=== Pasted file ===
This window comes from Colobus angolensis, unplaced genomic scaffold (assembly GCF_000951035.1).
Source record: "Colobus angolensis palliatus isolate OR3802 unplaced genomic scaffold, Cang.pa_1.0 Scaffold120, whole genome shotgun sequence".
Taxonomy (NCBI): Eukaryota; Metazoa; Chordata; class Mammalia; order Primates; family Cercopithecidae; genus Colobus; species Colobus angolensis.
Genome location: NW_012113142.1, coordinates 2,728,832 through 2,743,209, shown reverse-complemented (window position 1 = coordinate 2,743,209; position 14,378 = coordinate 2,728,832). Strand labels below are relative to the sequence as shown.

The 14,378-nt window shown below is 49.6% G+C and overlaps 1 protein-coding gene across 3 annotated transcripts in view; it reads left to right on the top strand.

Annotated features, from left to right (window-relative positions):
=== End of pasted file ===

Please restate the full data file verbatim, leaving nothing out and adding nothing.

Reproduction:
This window comes from Colobus angolensis, unplaced genomic scaffold (assembly GCF_000951035.1).
Source record: "Colobus angolensis palliatus isolate OR3802 unplaced genomic scaffold, Cang.pa_1.0 Scaffold120, whole genome shotgun sequence".
Taxonomy (NCBI): Eukaryota; Metazoa; Chordata; class Mammalia; order Primates; family Cercopithecidae; genus Colobus; species Colobus angolensis.
Genome location: NW_012113142.1, coordinates 2,728,832 through 2,743,209, shown reverse-complemented (window position 1 = coordinate 2,743,209; position 14,378 = coordinate 2,728,832). Strand labels below are relative to the sequence as shown.

The 14,378-nt window shown below is 49.6% G+C and overlaps 1 protein-coding gene across 3 annotated transcripts in view; it reads left to right on the top strand.

Annotated features, from left to right (window-relative positions):